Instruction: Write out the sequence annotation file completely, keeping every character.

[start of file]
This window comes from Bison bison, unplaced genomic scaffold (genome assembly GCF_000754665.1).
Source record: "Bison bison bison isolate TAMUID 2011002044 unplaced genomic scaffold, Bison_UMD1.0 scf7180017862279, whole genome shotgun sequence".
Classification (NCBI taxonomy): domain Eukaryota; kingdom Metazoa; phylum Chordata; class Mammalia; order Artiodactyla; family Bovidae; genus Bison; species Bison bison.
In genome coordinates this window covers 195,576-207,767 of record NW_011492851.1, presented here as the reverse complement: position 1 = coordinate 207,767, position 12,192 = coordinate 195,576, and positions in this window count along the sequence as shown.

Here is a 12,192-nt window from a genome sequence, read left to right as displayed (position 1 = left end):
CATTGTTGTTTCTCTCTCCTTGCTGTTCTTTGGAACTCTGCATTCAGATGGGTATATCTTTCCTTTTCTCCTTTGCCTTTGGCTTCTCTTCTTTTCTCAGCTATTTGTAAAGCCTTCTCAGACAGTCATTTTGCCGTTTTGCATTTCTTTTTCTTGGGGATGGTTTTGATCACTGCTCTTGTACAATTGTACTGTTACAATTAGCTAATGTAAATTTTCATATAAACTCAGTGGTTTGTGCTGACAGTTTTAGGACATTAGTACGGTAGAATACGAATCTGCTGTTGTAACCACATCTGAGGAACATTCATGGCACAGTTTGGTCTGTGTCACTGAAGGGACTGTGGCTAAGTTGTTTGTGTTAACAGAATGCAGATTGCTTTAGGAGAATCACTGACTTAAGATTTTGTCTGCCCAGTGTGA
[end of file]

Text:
This window comes from Bison bison, unplaced genomic scaffold (genome assembly GCF_000754665.1).
Source record: "Bison bison bison isolate TAMUID 2011002044 unplaced genomic scaffold, Bison_UMD1.0 scf7180017862279, whole genome shotgun sequence".
Classification (NCBI taxonomy): domain Eukaryota; kingdom Metazoa; phylum Chordata; class Mammalia; order Artiodactyla; family Bovidae; genus Bison; species Bison bison.
In genome coordinates this window covers 195,576-207,767 of record NW_011492851.1, presented here as the reverse complement: position 1 = coordinate 207,767, position 12,192 = coordinate 195,576, and positions in this window count along the sequence as shown.

Here is a 12,192-nt window from a genome sequence, read left to right as displayed (position 1 = left end):
CATTGTTGTTTCTCTCTCCTTGCTGTTCTTTGGAACTCTGCATTCAGATGGGTATATCTTTCCTTTTCTCCTTTGCCTTTGGCTTCTCTTCTTTTCTCAGCTATTTGTAAAGCCTTCTCAGACAGTCATTTTGCCGTTTTGCATTTCTTTTTCTTGGGGATGGTTTTGATCACTGCTCTTGTACAATTGTACTGTTACAATTAGCTAATGTAAATTTTCATATAAACTCAGTGGTTTGTGCTGACAGTTTTAGGACATTAGTACGGTAGAATACGAATCTGCTGTTGTAACCACATCTGAGGAACATTCATGGCACAGTTTGGTCTGTGTCACTGAAGGGACTGTGGCTAAGTTGTTTGTGTTAACAGAATGCAGATTGCTTTAGGAGAATCACTGACTTAAGATTTTGTCTGCCCAGTGTGA